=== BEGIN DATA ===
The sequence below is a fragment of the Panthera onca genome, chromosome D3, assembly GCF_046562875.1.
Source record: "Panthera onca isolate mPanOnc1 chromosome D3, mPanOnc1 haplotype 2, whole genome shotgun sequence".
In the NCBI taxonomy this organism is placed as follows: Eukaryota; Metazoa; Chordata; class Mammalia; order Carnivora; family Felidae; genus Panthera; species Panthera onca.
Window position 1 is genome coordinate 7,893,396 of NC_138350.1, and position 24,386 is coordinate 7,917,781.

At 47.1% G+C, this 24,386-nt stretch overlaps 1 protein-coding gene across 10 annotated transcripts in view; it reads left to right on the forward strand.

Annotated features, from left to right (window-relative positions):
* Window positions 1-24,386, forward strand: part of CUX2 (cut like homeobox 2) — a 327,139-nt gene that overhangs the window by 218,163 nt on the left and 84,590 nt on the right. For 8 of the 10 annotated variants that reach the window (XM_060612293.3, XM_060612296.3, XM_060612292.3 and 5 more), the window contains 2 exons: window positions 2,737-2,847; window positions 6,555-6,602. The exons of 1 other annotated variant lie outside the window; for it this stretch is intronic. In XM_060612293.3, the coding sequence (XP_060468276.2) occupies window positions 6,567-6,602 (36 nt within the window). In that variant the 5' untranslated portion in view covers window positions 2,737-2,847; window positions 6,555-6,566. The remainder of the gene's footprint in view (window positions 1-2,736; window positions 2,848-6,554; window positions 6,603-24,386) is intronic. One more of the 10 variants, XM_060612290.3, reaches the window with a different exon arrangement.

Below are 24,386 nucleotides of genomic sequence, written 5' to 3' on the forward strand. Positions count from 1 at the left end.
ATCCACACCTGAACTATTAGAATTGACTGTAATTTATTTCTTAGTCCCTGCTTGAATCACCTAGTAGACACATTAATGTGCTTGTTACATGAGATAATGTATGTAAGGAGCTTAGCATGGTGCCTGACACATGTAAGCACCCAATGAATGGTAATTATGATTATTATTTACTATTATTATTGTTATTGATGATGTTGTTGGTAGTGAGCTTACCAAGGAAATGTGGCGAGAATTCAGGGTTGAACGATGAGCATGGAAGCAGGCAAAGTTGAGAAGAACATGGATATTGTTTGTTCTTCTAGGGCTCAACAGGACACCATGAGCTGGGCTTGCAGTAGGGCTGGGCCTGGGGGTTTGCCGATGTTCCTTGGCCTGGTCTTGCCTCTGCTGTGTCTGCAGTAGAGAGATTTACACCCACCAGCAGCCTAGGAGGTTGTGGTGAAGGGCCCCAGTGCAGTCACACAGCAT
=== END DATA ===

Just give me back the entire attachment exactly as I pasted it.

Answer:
The sequence below is a fragment of the Panthera onca genome, chromosome D3, assembly GCF_046562875.1.
Source record: "Panthera onca isolate mPanOnc1 chromosome D3, mPanOnc1 haplotype 2, whole genome shotgun sequence".
In the NCBI taxonomy this organism is placed as follows: Eukaryota; Metazoa; Chordata; class Mammalia; order Carnivora; family Felidae; genus Panthera; species Panthera onca.
Window position 1 is genome coordinate 7,893,396 of NC_138350.1, and position 24,386 is coordinate 7,917,781.

At 47.1% G+C, this 24,386-nt stretch overlaps 1 protein-coding gene across 10 annotated transcripts in view; it reads left to right on the forward strand.

Annotated features, from left to right (window-relative positions):
* Window positions 1-24,386, forward strand: part of CUX2 (cut like homeobox 2) — a 327,139-nt gene that overhangs the window by 218,163 nt on the left and 84,590 nt on the right. For 8 of the 10 annotated variants that reach the window (XM_060612293.3, XM_060612296.3, XM_060612292.3 and 5 more), the window contains 2 exons: window positions 2,737-2,847; window positions 6,555-6,602. The exons of 1 other annotated variant lie outside the window; for it this stretch is intronic. In XM_060612293.3, the coding sequence (XP_060468276.2) occupies window positions 6,567-6,602 (36 nt within the window). In that variant the 5' untranslated portion in view covers window positions 2,737-2,847; window positions 6,555-6,566. The remainder of the gene's footprint in view (window positions 1-2,736; window positions 2,848-6,554; window positions 6,603-24,386) is intronic. One more of the 10 variants, XM_060612290.3, reaches the window with a different exon arrangement.

Below are 24,386 nucleotides of genomic sequence, written 5' to 3' on the forward strand. Positions count from 1 at the left end.
ATCCACACCTGAACTATTAGAATTGACTGTAATTTATTTCTTAGTCCCTGCTTGAATCACCTAGTAGACACATTAATGTGCTTGTTACATGAGATAATGTATGTAAGGAGCTTAGCATGGTGCCTGACACATGTAAGCACCCAATGAATGGTAATTATGATTATTATTTACTATTATTATTGTTATTGATGATGTTGTTGGTAGTGAGCTTACCAAGGAAATGTGGCGAGAATTCAGGGTTGAACGATGAGCATGGAAGCAGGCAAAGTTGAGAAGAACATGGATATTGTTTGTTCTTCTAGGGCTCAACAGGACACCATGAGCTGGGCTTGCAGTAGGGCTGGGCCTGGGGGTTTGCCGATGTTCCTTGGCCTGGTCTTGCCTCTGCTGTGTCTGCAGTAGAGAGATTTACACCCACCAGCAGCCTAGGAGGTTGTGGTGAAGGGCCCCAGTGCAGTCACACAGCAT